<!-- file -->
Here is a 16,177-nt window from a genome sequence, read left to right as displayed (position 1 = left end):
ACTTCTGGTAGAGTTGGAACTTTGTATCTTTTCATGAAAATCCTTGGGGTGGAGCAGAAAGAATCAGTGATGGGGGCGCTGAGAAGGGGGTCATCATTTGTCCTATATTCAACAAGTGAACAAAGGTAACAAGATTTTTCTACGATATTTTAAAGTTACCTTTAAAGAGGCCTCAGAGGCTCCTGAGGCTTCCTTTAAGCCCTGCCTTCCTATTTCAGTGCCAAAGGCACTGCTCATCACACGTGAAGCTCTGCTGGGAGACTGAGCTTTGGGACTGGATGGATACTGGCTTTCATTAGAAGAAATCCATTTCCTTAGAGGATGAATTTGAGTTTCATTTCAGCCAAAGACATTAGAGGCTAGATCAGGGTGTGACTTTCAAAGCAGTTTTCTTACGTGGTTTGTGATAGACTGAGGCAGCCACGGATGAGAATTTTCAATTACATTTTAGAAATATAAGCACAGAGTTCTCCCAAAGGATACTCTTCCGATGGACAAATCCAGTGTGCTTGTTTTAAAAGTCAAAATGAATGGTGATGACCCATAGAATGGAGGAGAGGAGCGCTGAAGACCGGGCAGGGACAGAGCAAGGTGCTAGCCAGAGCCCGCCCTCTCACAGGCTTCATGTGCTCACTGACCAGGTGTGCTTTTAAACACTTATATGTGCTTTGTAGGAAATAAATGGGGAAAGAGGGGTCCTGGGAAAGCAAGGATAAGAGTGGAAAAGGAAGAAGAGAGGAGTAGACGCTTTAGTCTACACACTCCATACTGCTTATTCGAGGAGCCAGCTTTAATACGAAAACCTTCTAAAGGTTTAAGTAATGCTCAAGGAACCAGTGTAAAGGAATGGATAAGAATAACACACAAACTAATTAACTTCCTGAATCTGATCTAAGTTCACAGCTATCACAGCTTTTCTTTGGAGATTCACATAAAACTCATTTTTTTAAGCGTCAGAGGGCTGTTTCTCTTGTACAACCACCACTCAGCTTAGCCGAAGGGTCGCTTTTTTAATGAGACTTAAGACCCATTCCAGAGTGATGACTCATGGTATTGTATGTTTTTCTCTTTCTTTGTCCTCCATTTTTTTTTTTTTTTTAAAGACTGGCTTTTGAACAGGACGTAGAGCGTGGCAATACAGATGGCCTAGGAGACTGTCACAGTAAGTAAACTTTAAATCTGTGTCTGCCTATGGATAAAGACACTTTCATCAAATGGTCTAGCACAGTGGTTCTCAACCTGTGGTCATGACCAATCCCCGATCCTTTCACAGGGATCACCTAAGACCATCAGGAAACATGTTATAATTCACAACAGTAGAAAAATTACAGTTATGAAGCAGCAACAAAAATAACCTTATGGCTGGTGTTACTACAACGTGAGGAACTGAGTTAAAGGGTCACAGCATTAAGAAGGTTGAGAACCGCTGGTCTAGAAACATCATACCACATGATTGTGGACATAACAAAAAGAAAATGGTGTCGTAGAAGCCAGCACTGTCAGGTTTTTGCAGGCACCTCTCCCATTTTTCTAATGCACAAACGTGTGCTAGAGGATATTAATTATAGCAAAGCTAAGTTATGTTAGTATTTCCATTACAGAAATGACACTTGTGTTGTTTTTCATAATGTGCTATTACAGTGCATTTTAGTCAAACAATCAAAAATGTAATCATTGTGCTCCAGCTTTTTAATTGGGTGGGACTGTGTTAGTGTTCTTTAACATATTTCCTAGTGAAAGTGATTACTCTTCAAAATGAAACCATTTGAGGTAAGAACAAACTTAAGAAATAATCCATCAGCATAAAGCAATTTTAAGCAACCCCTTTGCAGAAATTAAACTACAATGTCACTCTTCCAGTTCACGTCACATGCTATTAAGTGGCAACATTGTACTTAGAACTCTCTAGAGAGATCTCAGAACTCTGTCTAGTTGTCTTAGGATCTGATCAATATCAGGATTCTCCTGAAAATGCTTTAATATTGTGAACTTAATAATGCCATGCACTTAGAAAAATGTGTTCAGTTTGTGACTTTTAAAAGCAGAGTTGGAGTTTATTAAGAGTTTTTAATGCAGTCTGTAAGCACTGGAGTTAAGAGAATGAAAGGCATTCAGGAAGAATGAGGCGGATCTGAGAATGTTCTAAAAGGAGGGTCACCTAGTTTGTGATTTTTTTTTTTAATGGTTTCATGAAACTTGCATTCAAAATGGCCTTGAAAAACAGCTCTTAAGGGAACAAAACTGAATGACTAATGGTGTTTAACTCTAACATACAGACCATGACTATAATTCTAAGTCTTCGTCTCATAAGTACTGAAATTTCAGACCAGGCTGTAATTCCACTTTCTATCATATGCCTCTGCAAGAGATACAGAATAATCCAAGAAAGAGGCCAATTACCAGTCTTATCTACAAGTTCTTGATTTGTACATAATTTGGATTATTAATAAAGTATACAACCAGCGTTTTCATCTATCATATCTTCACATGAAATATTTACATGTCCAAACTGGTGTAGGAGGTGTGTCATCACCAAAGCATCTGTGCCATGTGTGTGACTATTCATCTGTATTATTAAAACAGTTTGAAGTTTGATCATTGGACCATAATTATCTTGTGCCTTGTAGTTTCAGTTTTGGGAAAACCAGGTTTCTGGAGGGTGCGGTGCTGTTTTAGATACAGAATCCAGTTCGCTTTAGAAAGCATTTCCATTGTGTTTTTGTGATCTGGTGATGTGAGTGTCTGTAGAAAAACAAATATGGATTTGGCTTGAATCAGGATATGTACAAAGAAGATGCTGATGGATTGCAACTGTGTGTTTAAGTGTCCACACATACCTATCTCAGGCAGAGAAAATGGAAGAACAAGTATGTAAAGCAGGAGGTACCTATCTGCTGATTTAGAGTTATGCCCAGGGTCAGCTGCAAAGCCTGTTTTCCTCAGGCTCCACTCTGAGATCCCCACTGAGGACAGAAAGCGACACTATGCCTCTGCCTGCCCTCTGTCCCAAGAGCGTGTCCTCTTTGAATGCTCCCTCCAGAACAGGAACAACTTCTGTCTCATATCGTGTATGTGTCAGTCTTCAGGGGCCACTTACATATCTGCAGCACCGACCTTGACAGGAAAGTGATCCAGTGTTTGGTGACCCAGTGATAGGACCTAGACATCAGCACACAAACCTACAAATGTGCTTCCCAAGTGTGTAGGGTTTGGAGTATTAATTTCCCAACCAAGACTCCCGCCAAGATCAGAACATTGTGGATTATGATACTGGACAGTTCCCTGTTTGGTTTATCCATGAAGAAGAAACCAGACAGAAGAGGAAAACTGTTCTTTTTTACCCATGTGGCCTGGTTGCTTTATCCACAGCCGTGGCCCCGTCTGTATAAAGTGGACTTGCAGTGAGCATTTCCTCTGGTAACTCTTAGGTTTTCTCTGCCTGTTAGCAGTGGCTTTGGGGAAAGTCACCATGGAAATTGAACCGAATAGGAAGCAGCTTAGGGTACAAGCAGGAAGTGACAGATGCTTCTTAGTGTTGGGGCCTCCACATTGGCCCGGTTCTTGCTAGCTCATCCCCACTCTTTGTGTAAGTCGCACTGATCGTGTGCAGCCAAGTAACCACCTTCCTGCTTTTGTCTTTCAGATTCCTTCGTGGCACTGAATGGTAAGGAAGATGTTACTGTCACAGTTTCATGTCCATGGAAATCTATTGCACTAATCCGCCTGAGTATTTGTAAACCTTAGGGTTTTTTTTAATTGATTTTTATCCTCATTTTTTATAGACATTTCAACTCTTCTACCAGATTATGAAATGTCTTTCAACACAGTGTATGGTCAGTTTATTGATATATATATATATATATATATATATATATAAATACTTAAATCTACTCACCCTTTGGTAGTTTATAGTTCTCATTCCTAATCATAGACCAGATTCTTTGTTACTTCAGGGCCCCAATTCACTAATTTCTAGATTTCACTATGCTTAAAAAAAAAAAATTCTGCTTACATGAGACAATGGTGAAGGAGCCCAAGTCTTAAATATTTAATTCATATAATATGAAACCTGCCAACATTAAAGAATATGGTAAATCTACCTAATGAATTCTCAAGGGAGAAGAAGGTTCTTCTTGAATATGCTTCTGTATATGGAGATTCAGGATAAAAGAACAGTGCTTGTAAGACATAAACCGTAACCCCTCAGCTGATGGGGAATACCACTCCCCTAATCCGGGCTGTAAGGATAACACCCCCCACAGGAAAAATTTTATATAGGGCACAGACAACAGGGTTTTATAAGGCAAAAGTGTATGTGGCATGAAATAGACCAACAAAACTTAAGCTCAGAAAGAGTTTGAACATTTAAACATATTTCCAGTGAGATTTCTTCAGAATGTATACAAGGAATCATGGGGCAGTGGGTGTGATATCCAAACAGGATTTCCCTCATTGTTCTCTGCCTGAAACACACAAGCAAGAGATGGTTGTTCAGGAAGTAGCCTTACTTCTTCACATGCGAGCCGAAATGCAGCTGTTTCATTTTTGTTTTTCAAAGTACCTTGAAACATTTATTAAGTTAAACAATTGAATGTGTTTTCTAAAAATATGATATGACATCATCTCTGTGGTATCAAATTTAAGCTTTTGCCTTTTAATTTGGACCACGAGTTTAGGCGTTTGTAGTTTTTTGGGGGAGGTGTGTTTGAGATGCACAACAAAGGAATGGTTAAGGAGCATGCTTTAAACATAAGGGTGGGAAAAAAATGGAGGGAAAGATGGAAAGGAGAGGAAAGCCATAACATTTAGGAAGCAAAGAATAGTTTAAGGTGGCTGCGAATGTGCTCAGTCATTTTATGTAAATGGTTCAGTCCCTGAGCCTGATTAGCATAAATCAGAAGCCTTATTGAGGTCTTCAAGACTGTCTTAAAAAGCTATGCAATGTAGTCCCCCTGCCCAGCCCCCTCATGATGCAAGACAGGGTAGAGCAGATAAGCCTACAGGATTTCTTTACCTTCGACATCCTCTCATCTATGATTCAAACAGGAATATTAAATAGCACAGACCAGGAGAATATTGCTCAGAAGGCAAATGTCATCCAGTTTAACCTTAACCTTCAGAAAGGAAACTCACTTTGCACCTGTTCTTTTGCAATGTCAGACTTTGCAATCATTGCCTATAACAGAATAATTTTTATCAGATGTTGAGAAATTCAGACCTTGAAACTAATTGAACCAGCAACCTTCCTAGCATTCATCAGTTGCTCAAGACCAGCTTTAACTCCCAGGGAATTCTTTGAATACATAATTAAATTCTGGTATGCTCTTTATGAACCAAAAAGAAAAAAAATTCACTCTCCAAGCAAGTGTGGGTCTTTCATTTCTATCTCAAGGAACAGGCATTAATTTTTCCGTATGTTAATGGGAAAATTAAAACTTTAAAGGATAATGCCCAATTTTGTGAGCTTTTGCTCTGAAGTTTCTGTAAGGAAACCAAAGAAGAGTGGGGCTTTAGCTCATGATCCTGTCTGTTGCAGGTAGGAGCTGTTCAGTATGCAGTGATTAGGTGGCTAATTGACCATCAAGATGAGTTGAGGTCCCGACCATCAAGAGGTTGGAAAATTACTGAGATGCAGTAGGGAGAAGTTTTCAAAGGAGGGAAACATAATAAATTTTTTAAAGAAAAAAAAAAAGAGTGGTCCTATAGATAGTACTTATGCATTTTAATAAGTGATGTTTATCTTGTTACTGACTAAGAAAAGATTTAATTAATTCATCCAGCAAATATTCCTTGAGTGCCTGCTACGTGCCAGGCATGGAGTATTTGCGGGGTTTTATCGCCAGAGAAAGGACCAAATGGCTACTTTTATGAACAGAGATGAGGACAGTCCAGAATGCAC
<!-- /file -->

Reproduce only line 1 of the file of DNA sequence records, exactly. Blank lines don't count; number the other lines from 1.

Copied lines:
Here is a 16,177-nt window from a genome sequence, read left to right as displayed (position 1 = left end):